Deep Vein Thrombosis (DVT) can show up in veterans as leg cramps that seem to come out of nowhere and then fade just as fast. Your legs might swell up for seemingly no reason. Do you have red patches on your legs that feel hot to the touch? That could also be DVT. You may also be entitled to VA disability compensation for your condition.
In this article about varicose vein VA ratings:
- What Is Deep Vein Thrombosis?
- Symptoms of DVT
- What Causes Deep Vein Thrombosis?
- Some Unavoidable Risk Factors
- Risk Factors You Can Control
- Warning Signs of a Pulmonary Embolism
- Ultrasound Diagnosis of DVT
- Blood Test For Blood Clots
- Venography X-Ray for Blood Clots
- Additional Scans
- Preparing for Your Appointment
- How to Qualify for VA Disability
- VA Disability Rating Schedules
- VA Rating Schedule for DVT
- What to Do If Your Application Is Denied
- Get VA Disability Benefits for DVT
What Is Deep Vein Thrombosis?
Deep vein thrombosis (DVT) is a clotting disorder that usually begins in the legs. A blood clot forms in one of the deep veins there, veins that are responsible for carrying most of the blood in your body. This can cause swelling and pain in your legs, or you may have no symptoms at all.
Certain medical conditions or medications can raise your risk of developing blood clots. Staying still for extended periods of time, such as after a surgery or an accident, can also raise your risk. And the real danger of those clots is not what they might do in your legs – it’s what might happen if they break off and travel to other parts of your body.
Symptoms of DVT
One of the most common signs of DVT is swelling in one of your legs. If both your legs are swollen, you likely have another condition, since it’s unlikely you have blood clots in both legs at the same time. You may also notice a pain in your leg that may feel like a cramp starting in your calf.
You might also notice red or discolored skin on your leg where your blood is having difficulty moving through your veins. Your leg might feel warm or hot to the touch as blood pools there. DVT can also occur with no noticeable symptoms.
What Causes Deep Vein Thrombosis?
There are a wide variety of things that can cause DVT. Anything that prevents your blood from circulating and clotting normally can potentially be a cause. As we mentioned, limited movement over long periods of time can change how your blood flows and increase your risk.
Injury to a vein or surgery may cause your blood to clot more and potentially lead to a clot becoming lodged in one of your deep veins. Certain medications, including oral contraceptives for women, can also cause clots to form. Blood clotting disorders could lead to these clots forming in deep veins.
Some Unavoidable Risk Factors
There are some risk factors for DVT that you may not be able to control for. For instance, if you were born with a blood clotting disorder or if you have a family history of DVT or pulmonary embolism, this could put you at higher risk for DVT. You may also not be able to avoid having surgery, and injuries can put you at greater risk.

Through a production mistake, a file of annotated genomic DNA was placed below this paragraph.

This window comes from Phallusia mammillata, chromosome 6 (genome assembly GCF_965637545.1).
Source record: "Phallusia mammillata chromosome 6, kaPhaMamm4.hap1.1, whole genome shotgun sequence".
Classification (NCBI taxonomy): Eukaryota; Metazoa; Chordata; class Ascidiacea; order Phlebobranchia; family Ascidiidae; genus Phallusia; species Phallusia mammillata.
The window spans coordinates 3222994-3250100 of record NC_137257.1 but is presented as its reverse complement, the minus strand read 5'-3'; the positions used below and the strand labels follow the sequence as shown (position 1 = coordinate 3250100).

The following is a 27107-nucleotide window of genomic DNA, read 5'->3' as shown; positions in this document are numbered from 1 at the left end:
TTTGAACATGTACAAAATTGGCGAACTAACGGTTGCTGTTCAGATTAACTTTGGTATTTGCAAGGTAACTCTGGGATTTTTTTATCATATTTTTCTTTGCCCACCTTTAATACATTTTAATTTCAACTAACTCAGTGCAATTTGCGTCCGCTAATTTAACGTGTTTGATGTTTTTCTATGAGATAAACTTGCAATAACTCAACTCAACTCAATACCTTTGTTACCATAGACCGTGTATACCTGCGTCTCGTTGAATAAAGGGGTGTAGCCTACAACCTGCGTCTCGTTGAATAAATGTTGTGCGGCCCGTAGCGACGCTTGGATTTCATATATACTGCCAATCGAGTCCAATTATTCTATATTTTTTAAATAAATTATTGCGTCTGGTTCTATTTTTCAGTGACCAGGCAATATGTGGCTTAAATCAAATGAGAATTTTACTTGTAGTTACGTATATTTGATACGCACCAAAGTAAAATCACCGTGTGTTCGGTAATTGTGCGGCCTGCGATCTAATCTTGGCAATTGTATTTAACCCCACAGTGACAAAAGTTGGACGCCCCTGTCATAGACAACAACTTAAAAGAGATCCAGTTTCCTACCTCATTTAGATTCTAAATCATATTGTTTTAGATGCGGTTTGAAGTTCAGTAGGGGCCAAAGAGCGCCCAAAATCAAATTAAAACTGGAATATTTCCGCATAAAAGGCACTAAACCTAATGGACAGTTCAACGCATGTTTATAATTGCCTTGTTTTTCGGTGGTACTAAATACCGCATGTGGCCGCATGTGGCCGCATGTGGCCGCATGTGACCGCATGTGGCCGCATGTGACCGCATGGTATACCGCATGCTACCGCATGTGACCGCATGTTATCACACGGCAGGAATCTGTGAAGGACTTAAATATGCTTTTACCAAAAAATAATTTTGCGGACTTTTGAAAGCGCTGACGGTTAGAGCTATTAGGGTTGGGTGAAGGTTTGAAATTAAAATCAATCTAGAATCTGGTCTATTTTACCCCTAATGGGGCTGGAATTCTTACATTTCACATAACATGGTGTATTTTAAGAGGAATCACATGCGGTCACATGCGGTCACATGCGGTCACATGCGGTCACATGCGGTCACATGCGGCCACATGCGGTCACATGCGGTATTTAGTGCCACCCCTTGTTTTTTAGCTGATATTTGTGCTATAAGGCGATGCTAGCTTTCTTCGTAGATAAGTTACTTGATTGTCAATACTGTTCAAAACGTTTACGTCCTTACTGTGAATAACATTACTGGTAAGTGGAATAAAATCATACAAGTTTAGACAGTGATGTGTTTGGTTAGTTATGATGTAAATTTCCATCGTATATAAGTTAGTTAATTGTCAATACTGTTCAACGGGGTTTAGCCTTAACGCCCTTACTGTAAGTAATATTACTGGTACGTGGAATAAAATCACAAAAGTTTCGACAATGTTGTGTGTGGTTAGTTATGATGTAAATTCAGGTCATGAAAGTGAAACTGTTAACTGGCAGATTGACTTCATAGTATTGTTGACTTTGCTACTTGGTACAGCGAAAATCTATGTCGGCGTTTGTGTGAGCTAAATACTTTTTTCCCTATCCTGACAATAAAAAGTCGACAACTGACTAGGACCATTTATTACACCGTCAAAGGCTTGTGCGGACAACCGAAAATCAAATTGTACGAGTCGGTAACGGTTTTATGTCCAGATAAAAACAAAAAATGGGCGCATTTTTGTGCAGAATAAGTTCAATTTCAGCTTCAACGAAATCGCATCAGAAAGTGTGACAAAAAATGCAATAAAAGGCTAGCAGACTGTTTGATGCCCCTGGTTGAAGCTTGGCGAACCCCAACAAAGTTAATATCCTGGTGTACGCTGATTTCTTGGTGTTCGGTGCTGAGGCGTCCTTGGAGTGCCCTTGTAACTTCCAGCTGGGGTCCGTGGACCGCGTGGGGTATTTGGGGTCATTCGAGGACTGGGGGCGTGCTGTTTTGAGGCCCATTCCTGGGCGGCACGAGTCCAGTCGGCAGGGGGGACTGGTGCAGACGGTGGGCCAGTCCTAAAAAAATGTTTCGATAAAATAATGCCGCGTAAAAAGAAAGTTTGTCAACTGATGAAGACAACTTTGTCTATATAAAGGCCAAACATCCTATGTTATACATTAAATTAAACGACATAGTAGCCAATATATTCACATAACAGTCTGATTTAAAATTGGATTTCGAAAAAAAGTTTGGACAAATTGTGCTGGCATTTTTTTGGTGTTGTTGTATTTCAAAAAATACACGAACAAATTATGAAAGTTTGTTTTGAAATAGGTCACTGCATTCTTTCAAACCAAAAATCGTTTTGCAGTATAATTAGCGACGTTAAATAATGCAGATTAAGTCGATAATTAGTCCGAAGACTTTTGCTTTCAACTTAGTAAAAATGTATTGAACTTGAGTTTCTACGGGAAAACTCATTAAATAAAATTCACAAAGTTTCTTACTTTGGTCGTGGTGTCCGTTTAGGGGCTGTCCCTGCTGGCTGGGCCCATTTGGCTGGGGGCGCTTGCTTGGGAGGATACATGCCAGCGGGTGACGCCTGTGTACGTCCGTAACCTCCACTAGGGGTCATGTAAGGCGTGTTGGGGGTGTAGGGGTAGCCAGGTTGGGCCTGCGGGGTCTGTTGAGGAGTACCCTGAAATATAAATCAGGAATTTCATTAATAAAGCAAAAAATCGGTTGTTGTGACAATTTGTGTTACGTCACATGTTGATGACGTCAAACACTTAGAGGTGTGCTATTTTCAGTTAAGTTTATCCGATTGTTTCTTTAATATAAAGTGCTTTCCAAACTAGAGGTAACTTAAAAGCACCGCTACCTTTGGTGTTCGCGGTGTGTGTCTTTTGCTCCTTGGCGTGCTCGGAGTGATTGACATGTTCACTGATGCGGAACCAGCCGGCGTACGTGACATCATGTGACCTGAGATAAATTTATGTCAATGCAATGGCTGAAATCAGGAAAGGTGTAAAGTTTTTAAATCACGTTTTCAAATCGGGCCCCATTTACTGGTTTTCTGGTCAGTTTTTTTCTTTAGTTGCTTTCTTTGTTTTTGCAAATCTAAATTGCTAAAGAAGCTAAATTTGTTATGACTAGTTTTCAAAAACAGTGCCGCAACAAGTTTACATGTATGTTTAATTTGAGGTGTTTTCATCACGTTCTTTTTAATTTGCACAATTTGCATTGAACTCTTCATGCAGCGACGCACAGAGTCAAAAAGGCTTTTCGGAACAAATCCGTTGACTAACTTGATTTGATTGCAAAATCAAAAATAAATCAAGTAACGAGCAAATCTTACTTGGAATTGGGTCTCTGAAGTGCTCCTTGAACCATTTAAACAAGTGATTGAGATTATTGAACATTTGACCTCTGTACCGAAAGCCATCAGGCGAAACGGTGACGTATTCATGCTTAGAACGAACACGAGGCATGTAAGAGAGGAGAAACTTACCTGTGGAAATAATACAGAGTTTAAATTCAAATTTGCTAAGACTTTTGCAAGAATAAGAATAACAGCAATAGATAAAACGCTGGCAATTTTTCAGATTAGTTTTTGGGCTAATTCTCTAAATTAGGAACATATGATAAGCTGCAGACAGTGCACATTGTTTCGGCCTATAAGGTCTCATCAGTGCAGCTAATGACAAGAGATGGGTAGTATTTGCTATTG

When you get pregnant, the veins in your legs see an increase in pressure, which can put you at a higher risk of clots. Some forms of cancer can also increase your clotting risk. And people over the age of 60 and those with heart failure or inflammatory bowel disease can also be at higher risk.
Risk Factors You Can Control
Some risk factors for developing DVT are in your control and this is where your service connection comes in. If you have a job that requires you to sit for long periods of time, taking breaks to move around every couple of hours can lower your risk factor. Being overweight can increase your risk, so focusing on a healthy lifestyle can help, too.
If you have one or more of the risk factors we’ve already mentioned and you’re on oral contraceptives or hormone replacement therapy, talk to your doctor about if there are other options available to you, since these medications can raise your risk factor. Smoking is a huge risk factor for DVT, so quit if you can.
The most serious complication associated with DVT is pulmonary embolism. This occurs when a blood clot travels into your lungs and blocks a blood vessel there. This blocks blood flow to the lungs, which can be life-threatening.
DVT can also lead to post-phlebitic syndrome, also called post-thrombotic syndrome. The blood clot being stuck in your veins causes damage to them, which can lead to persistent symptoms. You may experience a persistent swelling in your legs known as edema, leg pain, skin discoloration, or even skin sores.
Knee pain can also warrant a VA disability rating depending on the effects and causes. Here one of our VA disability lawyers explains knee pain benefits for veterans.
Warning Signs of a Pulmonary Embolism
If you know you are at risk for DVT and you start showing symptoms of pulmonary embolism, seek medical attention immediately. Left untreated, about one-third of people with pulmonary embolism die. If you seek immediate medical treatment, your odds of survival increase dramatically.
One of the first symptoms you may notice is sudden shortness of breath that gets worse with exertion. You might experience sharp chest pain when you breathe in deeply, cough, bend down, or stoop. You might develop a persistent cough or even start coughing up blood.
Ultrasound Diagnosis of DVT
When you go in for an appointment with your doctor to talk about DVT, there are several exams they may perform. They’ll begin with a physical exam to check for areas of swelling, tenderness, or discoloration. They may also order several scans, including an ultrasound.
An ultrasound works by sending sound waves into your body from a wand-like device. Those waves travel through your tissues and reflect back into the wand, which translates those signals into an image on a computer screen. Your doctor may be able to spot a clot on that ultrasound.
Blood Test For Blood Clots
Your doctor may also wish to perform a blood test to determine if you have a clot and how severe it is if so. Almost all people who develop DVT have a high blood level of a substance called D-dimer. A blood test will show if your D-dimer levels are within the normal range.
Your doctor will likely draw your blood in the office on the day of your appointment. A nurse will sterilize your arm and then draw off several small vials of blood. You should receive your blood test results back within a week or two.